Here’s a look at the players who held down second base for the Cardinals in 2010:
Skip Schumaker –
Skip Schumaker is one of the many disappointing mysteries from the 2010 Cardinals team. This was supposed to be a big year for Skip. He had the second base experiment behind him, making a smooth transition from outfielder to everyday second baseman in 2009 without missing a beat. He had his personal offseason hitting coach, Mark McGwire, with him all season long. He was coming off a season in which he set career highs in walks (52), on base percentage (.364), and doubles (34); good numbers for any leadoff hitter. So what happened? The Cardinals and Schumaker are still trying to figure that out as they look ahead to 2011.
In 2010, Schumaker, who had hit above .300 for 3 straight seasons, saw his average drop to .265. His on base percentage naturally followed, dropping to .328. His doubles were nearly cut in half (down from 34 in 2009 to 18 in 2010), and even his fielding took a hit (9 errors at second base in 2009, 16 in 2010).
These are the areas that need to be addressed. The team isn’t asking him to hit 15 HRs and drive in 80 runs. It’s asking him to set the table for Albert Pujols and Matt Holliday. Perhaps Schumaker was just pressing a little too much. With the big contract handed to Matt Holliday last year, it probably went unnoticed by most fans that Schumaker got a nice pay raise too, up to $2 million in 2010 after earning a total of $1.53 million over his past 4 seasons combined. Whatever the problem was, it needs to be fixed. Given the Cardinals’ recent history of finding inexpensive options at second base, it looks like the starting job will belong to Schumaker once again in next season. Let’s hope Skip returns to his old form in 2011.
Tyler Greene –
Tyler Greene’s second “tryout” with the big club was nearly identical to his first back in 2009. In 2010, he appeared in 4 less games (48 in ’09, 44 in ‘10), had 4 less at bats (108-104), had one less extra-base hit (8-7), had 3 more RBIs (7-10), and had nearly the exact same average (.222 in ’09, .221 in ’10). Consistent, but definitely less than the team and Greene were hoping for.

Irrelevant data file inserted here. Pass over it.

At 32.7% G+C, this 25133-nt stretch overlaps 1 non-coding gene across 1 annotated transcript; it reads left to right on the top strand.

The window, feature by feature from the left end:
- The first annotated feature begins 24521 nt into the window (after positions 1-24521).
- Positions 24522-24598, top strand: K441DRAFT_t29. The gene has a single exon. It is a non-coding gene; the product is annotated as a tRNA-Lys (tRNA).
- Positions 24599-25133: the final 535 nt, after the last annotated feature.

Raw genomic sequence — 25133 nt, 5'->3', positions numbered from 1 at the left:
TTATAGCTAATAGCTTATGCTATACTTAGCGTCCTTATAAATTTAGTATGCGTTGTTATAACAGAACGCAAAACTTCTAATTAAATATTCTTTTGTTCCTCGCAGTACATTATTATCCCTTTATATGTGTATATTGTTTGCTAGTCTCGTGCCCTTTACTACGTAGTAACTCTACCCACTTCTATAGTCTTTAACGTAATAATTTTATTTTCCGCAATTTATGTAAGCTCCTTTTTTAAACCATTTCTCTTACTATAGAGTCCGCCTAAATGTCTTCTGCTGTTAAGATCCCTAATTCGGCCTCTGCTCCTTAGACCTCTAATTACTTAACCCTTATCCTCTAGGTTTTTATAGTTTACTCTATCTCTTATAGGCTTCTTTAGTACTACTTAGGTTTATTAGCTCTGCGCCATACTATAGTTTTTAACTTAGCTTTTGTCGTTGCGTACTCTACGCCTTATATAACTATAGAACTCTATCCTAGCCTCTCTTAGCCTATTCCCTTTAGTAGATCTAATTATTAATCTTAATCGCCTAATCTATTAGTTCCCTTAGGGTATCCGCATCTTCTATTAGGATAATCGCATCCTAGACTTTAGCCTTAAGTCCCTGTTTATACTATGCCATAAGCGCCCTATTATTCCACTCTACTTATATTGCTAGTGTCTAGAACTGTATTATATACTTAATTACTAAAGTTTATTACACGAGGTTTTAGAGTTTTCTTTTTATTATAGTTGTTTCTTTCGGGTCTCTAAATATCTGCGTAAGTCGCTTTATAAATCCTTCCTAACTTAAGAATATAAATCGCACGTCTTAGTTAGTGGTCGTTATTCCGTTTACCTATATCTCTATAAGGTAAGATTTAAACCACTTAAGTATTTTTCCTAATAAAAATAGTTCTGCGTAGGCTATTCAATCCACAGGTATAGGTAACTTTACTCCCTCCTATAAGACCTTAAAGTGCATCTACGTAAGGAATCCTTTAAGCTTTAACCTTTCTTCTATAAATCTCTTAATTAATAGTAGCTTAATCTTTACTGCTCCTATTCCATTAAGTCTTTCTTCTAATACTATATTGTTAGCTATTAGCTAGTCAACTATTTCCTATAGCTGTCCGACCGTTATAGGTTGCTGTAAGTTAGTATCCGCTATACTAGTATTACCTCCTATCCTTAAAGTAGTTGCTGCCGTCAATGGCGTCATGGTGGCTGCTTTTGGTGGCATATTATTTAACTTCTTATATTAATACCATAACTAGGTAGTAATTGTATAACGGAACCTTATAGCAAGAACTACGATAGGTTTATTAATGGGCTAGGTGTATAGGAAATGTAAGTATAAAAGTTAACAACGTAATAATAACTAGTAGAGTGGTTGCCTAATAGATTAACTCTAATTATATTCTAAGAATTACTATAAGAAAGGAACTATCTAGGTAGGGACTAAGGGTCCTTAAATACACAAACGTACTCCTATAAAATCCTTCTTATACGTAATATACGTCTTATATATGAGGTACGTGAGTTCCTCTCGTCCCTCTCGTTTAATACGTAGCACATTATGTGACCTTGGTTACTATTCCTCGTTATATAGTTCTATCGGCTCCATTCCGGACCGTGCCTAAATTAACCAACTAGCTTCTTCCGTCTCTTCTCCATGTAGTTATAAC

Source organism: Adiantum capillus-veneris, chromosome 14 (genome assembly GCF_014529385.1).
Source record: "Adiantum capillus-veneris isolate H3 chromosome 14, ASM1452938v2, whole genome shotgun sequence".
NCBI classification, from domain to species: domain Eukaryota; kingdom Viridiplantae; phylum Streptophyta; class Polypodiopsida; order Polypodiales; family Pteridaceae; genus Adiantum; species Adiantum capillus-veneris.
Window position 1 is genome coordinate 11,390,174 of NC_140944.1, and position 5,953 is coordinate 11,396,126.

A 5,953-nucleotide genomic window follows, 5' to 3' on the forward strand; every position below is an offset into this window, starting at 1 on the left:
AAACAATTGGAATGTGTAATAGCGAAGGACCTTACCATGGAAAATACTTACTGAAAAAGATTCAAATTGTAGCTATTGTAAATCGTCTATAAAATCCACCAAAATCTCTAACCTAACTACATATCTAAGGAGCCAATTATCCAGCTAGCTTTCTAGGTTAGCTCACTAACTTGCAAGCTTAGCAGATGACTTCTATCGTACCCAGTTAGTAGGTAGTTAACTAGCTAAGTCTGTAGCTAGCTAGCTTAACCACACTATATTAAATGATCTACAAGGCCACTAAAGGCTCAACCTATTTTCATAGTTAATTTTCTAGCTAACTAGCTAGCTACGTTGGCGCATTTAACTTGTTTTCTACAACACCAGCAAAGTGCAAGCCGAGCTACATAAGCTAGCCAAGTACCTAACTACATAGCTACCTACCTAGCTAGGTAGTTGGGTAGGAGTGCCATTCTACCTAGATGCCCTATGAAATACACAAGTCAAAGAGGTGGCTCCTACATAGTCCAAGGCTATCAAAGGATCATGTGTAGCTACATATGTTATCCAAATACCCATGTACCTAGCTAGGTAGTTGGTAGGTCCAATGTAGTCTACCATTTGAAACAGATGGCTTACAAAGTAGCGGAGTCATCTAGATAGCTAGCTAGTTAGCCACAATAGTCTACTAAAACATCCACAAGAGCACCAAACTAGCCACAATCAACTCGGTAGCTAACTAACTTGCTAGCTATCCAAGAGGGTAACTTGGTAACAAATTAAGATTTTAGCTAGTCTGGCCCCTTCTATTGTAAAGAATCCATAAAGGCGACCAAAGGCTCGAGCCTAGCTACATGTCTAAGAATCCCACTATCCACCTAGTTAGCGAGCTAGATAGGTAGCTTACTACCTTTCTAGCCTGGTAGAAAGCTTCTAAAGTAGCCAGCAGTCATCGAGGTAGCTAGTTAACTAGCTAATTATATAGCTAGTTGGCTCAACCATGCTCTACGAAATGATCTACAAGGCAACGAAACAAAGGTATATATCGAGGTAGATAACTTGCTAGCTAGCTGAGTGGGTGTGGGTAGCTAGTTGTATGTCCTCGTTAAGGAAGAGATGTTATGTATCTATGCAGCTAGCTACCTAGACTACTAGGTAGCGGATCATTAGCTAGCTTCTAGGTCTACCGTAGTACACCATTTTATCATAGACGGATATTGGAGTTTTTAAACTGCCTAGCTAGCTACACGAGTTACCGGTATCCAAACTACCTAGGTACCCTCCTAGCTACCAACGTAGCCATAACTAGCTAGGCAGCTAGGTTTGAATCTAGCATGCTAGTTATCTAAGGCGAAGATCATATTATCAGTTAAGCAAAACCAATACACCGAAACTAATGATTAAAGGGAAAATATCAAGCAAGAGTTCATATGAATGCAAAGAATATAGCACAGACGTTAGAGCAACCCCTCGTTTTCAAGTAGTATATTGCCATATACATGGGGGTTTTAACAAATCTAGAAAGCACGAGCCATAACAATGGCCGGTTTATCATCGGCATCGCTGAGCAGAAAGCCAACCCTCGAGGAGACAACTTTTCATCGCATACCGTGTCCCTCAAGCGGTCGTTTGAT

2011 might be the last chance this former 1st round pick gets to prove himself in the big leagues, at least as a part of the Cardinals’ organization. The team can’t waste too many more seasons waiting to see if Greene’s minor league production will translate to major league success. Greene has had a fair amount of success in the minors over the past 6 years, hitting .264 over his career and reliable for about 10-15 HRs with 45-50 RBIs. St. Louis would take those numbers from a middle infielder in a heartbeat. The problem of course is that Greene still hasn’t become successful at the plate in the big leagues. It would be interesting to see what he could accomplish if given the chance to start on an everyday basis, much like the opportunity Brendan Ryan got a couple years ago. But Ryan earned that chance by playing solid defense and becoming consistent at the plate. Greene has struggled at the plate, and he committed 8 errors in his role as a utility player.
If Tyler Greene can find some consistent playing time in 2011 and gain some confidence, it’s not a stretch to believe he could become a 20 HR, 60 RBI type of player. But his window of opportunity could close fast if he doesn’t prove he can hit at the major league level.